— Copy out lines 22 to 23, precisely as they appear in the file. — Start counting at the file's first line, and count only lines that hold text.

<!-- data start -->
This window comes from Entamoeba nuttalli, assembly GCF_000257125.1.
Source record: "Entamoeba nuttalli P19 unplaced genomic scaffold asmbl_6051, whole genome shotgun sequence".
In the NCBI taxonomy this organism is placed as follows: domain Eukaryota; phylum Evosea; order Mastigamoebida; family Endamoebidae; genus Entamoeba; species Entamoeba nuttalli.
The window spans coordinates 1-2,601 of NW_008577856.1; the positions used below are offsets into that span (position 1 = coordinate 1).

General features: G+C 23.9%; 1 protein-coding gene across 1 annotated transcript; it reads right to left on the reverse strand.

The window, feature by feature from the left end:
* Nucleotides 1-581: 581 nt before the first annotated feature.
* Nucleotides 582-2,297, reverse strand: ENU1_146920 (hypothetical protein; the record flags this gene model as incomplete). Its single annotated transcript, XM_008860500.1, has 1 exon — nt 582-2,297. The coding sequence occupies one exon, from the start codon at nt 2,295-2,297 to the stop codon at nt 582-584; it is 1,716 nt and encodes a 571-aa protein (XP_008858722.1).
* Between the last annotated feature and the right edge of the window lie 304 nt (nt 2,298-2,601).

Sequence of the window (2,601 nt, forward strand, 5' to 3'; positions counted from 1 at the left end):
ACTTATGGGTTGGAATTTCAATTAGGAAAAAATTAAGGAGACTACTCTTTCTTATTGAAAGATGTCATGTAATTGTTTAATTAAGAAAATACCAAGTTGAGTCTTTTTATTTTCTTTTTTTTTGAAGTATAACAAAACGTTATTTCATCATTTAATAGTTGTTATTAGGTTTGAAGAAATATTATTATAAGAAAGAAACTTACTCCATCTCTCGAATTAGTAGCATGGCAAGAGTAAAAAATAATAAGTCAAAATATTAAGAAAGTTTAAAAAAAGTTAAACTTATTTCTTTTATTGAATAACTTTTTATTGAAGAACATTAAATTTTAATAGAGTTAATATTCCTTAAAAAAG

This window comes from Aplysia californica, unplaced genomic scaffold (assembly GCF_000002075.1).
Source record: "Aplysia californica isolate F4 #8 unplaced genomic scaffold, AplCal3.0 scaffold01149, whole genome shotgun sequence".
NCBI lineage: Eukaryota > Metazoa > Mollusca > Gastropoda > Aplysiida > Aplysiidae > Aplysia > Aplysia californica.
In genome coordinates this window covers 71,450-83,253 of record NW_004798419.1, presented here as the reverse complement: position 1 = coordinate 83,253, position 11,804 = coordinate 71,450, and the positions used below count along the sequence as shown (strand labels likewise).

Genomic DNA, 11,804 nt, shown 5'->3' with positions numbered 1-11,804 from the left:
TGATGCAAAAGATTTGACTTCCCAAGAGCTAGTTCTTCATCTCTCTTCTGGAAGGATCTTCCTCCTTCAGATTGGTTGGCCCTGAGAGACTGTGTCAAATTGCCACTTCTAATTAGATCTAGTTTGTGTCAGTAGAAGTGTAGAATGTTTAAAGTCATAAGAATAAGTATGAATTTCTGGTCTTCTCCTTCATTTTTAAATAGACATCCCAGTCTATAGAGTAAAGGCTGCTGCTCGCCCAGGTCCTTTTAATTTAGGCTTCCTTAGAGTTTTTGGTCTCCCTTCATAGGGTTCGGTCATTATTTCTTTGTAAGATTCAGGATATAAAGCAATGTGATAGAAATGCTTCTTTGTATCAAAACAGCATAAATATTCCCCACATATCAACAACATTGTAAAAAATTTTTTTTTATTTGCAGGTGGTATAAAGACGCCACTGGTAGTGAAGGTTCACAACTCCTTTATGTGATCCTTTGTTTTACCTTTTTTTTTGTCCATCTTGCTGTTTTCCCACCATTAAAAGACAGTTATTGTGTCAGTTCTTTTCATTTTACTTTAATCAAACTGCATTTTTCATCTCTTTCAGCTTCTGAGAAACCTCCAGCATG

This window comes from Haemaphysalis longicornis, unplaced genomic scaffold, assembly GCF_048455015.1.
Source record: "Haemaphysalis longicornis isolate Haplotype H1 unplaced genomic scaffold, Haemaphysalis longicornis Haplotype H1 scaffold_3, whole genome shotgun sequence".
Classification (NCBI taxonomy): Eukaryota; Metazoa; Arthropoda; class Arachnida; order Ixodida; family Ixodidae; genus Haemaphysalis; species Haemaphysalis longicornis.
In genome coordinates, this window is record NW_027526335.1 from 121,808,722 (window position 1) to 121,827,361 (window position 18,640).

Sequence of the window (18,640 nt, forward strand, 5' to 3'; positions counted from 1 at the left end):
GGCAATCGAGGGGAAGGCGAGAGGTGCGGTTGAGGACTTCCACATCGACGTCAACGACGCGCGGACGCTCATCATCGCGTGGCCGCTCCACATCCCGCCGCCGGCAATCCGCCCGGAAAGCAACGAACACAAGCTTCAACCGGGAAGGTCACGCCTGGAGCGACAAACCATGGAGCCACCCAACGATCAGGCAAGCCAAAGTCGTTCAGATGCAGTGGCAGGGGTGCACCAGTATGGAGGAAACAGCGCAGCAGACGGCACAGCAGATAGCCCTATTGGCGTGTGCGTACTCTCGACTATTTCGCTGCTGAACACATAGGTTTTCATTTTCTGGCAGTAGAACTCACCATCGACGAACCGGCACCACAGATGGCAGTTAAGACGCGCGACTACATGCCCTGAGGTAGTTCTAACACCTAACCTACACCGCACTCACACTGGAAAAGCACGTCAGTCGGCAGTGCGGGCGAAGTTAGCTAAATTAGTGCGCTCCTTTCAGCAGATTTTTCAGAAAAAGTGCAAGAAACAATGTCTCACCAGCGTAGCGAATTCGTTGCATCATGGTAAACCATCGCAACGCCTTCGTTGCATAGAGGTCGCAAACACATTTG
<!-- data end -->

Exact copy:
Sequence of the window (18,640 nt, forward strand, 5' to 3'; positions counted from 1 at the left end):
GGCAATCGAGGGGAAGGCGAGAGGTGCGGTTGAGGACTTCCACATCGACGTCAACGACGCGCGGACGCTCATCATCGCGTGGCCGCTCCACATCCCGCCGCCGGCAATCCGCCCGGAAAGCAACGAACACAAGCTTCAACCGGGAAGGTCACGCCTGGAGCGACAAACCATGGAGCCACCCAACGATCAGGCAAGCCAAAGTCGTTCAGATGCAGTGGCAGGGGTGCACCAGTATGGAGGAAACAGCGCAGCAGACGGCACAGCAGATAGCCCTATTGGCGTGTGCGTACTCTCGACTATTTCGCTGCTGAACACATAGGTTTTCATTTTCTGGCAGTAGAACTCACCATCGACGAACCGGCACCACAGATGGCAGTTAAGACGCGCGACTACATGCCCTGAGGTAGTTCTAACACCTAACCTACACCGCACTCACACTGGAAAAGCACGTCAGTCGGCAGTGCGGGCGAAGTTAGCTAAATTAGTGCGCTCCTTTCAGCAGATTTTTCAGAAAAAGTGCAAGAAACAATGTCTCACCAGCGTAGCGAATTCGTTGCATCATGGTAAACCATCGCAACGCCTTCGTTGCATAGAGGTCGCAAACACATTTG